By delivering iron directly into your blood via the vein, an iron infusion bypasses the gastrointestinal tract, which acts to limit absorption of iron when iron is given orally.  There are several different formulations of iron which are designed for intravenous treatment and are used for the treatment of anemia.  There are two formulation of iron dextran, with the newer, low molecular weight (LMW) iron dextran (INFeD) appearing to be much safer than the older version of iron dextran, Dexferrum (Chertow et al.  Nephrol Dial Transplant 2004:19, 1571).  The other iron formulations that are currently approved for treating anemia include: iron sucrose (Venofer), iron gluconate (Ferrlicit), ferumoxytol (Feraheme) and ferric carboxymaltose (Ferinject). In a randomized, double-blind trial of 1000 mg of ferric carboxymaltose versus placebo (subjects just received the solution with no iron in it), the RLS patients who received the iron had significantly greater improvement in RLS symptoms (Allen et al.  Sleep Medicine 2011: 12, 906). None of these patients had an anemia and their serum ferritin ranged from 5- 113 ug/l prior to the iron infusion.  Twenty weeks after a total 1000 mg of iron had been infused about 35% of patients had still remained off of all RLS medications.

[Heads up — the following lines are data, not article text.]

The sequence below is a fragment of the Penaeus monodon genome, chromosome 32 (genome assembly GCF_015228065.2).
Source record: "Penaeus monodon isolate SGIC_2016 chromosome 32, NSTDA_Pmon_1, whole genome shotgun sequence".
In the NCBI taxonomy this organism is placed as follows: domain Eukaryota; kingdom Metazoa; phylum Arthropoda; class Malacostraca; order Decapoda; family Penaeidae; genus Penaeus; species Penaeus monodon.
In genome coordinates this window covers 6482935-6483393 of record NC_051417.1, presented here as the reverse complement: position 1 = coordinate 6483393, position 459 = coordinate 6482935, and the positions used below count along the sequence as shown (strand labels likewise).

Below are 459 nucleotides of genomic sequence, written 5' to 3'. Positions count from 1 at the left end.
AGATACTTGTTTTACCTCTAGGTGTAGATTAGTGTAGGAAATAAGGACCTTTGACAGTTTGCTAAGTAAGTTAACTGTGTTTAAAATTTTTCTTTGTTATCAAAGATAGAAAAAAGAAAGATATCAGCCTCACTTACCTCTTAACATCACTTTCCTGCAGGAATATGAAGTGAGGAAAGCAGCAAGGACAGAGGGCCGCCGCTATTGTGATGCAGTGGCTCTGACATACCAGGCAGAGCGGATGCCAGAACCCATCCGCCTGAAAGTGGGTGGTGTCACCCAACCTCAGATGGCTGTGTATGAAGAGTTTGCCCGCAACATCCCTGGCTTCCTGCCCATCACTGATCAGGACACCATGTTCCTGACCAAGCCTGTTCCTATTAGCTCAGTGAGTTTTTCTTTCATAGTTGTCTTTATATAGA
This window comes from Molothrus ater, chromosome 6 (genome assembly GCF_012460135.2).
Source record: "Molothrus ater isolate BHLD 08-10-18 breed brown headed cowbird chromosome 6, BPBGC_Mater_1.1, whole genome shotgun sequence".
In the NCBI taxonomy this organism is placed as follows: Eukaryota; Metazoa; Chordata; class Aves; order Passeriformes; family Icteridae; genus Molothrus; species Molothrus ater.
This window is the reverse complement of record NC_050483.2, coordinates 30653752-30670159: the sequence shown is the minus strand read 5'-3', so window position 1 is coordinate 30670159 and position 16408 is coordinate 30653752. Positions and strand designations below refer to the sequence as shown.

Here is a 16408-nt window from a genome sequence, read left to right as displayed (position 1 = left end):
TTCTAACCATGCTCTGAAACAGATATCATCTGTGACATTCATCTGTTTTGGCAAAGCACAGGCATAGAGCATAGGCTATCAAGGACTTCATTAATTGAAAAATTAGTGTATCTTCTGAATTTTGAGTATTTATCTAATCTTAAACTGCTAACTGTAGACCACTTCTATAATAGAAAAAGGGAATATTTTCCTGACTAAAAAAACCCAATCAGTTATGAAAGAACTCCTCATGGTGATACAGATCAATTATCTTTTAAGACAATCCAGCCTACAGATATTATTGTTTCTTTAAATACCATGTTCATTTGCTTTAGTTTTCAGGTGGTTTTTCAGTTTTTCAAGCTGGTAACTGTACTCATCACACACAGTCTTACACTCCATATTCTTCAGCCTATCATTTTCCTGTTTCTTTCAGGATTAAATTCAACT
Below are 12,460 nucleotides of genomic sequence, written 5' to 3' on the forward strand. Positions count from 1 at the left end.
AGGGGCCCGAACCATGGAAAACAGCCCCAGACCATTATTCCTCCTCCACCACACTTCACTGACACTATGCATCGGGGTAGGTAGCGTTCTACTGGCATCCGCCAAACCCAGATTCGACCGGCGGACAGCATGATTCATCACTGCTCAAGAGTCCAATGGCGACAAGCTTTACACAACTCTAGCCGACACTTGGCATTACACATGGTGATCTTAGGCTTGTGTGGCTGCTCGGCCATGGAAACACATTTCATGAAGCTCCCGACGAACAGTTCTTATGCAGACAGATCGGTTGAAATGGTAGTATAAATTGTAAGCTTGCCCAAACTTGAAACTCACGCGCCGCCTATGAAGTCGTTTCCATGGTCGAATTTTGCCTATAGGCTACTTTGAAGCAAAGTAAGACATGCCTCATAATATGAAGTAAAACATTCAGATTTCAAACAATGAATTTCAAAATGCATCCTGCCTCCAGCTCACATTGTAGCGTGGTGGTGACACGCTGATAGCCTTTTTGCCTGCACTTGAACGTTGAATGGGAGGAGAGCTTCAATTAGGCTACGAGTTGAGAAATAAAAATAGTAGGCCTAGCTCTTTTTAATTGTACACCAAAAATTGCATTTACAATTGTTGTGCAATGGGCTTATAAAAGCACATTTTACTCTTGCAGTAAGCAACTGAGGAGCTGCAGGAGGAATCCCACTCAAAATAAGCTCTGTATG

From clinical experience in using LMW iron dextran (INFeD) in RLS patients, we find that the maximum effect of the iron infusion may take as much as 4-6 weeks.  As part of our clinical practice, we will repeat an early-morning, fasting iron panel about 8 weeks after the infusion to establish the new iron status. We may repeat another iron panel in about 2 months to make sure that the iron levels are stable and not dropping.